“…in May, 1836, Mr. Blodgett came to the site of the present city of Beloit exploring, attracted by its many natural advantages returned again in June, and spent the summer and fall of 1836 breaking land for a farm and getting ready for his family. Then he went after them and came back in December, 1836, accompanied by his wife, Phoebe Kidder, his sons, Nelson and Daniel, and his son-in-law, John Hackett, who had married Cordelia Blodgett, and who became intimately associated with him in his enterprises. From Thibault Mr. Blodgett, for $200, bought all his claims on the east side of Rock river, the “three looks,” comprising, as Blodgett thought, about ten sections of land, and at once with characteristic enterprise began securing his rights and planning for the future. With the kindly aid of Indian bucks and squaws, who still lingered on the west side of the river, he constructed near the east bank (in the rear of what is now 322 State street) a log cabin of two rooms, separated by a passageway, one room being for his family, and the other for prospectors and hired help. At this time nearly all the land, bordering on the west bank of Rock river, as far north as the site of Janesville, had been sold by the government, so that Blodgett’s operations were confined to the east side of the stream where, after the completion of his home, he began preparations for the erection of a saw mill…”
(Vicki’s note – and here is a reference to who I assume is Kim Caswell’s relative.):
“…Hon. L. B. Caswell, ex-congressman, now of Fort Atkinson, Wis., contributes this personal description and record. (Mr. Caswell was then a boy, living in his father’s cabin at the south end of the lake, and his statement is of the highest authority. )…I knew Thibault (Tebo), the Indian trader, well….”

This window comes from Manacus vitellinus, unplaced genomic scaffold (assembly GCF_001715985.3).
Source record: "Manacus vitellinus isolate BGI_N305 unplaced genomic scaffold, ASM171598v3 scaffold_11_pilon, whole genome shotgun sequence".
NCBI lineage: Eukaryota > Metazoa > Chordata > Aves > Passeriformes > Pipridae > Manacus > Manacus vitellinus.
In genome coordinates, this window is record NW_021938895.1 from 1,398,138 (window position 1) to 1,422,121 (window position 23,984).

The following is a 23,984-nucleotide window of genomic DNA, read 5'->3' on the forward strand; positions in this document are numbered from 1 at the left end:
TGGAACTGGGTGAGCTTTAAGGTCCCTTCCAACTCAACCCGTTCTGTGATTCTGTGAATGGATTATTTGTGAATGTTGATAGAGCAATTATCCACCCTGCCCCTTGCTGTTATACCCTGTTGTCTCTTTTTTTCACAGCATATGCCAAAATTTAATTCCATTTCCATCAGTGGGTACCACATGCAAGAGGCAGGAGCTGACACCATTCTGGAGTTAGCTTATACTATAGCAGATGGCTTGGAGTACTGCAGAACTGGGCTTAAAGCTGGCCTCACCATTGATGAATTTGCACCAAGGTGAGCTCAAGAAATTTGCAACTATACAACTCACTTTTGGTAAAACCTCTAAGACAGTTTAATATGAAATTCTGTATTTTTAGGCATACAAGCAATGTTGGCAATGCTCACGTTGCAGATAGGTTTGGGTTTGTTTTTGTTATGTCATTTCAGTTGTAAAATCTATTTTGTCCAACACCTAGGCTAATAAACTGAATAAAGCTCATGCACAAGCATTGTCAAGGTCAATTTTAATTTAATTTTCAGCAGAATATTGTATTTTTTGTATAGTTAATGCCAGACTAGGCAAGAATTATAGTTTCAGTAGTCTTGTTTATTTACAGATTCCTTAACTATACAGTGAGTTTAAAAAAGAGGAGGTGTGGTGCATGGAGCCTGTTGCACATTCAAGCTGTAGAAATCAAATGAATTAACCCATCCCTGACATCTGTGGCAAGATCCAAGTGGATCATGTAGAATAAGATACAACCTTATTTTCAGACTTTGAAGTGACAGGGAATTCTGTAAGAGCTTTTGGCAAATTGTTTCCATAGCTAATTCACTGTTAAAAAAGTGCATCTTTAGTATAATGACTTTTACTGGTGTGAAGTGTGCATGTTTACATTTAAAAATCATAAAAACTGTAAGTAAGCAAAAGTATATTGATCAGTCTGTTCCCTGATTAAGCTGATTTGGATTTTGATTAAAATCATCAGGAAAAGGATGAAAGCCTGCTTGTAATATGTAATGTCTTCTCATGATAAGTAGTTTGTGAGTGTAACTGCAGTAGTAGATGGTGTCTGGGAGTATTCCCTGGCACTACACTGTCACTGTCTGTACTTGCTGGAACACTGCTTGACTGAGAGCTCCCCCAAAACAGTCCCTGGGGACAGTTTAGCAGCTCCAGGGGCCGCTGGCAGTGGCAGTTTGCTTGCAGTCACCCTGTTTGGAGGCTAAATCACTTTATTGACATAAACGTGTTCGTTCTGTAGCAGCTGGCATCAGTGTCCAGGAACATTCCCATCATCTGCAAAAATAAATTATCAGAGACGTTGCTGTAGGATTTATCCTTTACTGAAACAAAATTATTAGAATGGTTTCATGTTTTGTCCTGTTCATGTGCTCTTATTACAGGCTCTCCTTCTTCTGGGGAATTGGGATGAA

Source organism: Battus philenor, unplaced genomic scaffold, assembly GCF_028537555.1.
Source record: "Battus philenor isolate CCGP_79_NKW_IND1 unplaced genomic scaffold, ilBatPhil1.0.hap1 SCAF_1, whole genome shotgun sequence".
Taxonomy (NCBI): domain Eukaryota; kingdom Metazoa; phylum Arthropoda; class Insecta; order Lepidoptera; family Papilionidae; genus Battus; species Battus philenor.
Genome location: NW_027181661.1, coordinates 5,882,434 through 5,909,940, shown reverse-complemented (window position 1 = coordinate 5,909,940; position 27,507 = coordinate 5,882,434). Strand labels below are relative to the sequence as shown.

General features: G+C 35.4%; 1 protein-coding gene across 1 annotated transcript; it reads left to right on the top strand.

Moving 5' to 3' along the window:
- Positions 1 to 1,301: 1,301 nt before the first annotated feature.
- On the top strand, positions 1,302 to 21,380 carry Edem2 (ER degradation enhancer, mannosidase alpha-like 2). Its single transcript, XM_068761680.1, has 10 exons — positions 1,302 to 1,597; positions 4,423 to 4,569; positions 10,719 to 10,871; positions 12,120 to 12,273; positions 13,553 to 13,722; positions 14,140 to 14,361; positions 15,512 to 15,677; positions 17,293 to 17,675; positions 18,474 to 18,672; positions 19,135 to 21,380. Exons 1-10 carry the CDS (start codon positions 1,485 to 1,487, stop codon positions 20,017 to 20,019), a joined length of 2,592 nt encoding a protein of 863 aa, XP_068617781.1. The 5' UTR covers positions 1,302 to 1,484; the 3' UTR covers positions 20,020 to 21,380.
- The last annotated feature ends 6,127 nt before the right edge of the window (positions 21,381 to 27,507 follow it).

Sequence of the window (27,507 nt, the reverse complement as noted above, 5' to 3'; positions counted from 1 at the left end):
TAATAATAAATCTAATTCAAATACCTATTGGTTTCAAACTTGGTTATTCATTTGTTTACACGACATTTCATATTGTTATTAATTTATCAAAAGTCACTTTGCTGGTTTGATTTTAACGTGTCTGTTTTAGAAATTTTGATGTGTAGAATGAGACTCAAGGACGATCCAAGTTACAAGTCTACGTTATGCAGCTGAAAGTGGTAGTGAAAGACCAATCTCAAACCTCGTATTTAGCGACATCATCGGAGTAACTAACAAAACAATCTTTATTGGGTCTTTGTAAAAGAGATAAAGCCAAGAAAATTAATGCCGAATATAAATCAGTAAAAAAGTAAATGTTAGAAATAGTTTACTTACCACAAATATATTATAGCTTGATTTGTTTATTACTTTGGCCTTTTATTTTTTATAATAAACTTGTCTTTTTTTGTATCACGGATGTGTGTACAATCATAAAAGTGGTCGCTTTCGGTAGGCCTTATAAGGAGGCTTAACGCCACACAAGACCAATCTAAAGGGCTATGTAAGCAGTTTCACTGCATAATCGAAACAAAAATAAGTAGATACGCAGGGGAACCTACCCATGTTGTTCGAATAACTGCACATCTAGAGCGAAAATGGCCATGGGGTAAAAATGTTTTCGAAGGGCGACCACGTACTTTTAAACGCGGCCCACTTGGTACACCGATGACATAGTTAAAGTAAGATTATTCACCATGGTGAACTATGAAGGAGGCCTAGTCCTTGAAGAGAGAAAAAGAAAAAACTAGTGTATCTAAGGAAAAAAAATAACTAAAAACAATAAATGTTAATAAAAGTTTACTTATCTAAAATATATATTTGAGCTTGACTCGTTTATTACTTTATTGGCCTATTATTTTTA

“Pioneer Beloit” Book
at Beloit Public Library
(Vicki’s Note – Kim Caswell (Stateline Genealogy Club @ Beloit Public Library member) summarizes the “Pioneer Beloit” , by Arthur L. Luebke, book contents, and excitement on finding a connection there.
Don’t forget to explore the Library’s Local History/Genealogy print collection in books and pamphlet file. I will be transferring several other books there from the Reference and expanding the Genealogy shelving to another row of bookcases.):
Comment from Kimberly Caswell:
“Recently Added to the Beloit Library Genealogy & Reference section was the “Pioneer Beloit” Book written by Arthur Luebke. The book discusses the pioneers of Beloit and others from it beginning. This book is an interesting read with a few surprises.
I strongly urge genealogists to read this. Especially if you have had family or distant relatives in the Beloit area from long ago.
It was brought to my attention that my (married) last name is mentioned in the book. I had to check it out. As it turns out, A gentleman was named in the book who did in fact turn out to be an ancestor of my husbands family. Since then, a neighbor was skimming through the book and discovered HE had an ancestor named in the book. For him, he had some knowledge of the ancestor in Beloit’s early development but had no real idea of the role they played.
So folks – check out this book. Either get the borrow-able copy or take a look at the copy in the Reference section.
You might be surprised at what you find.”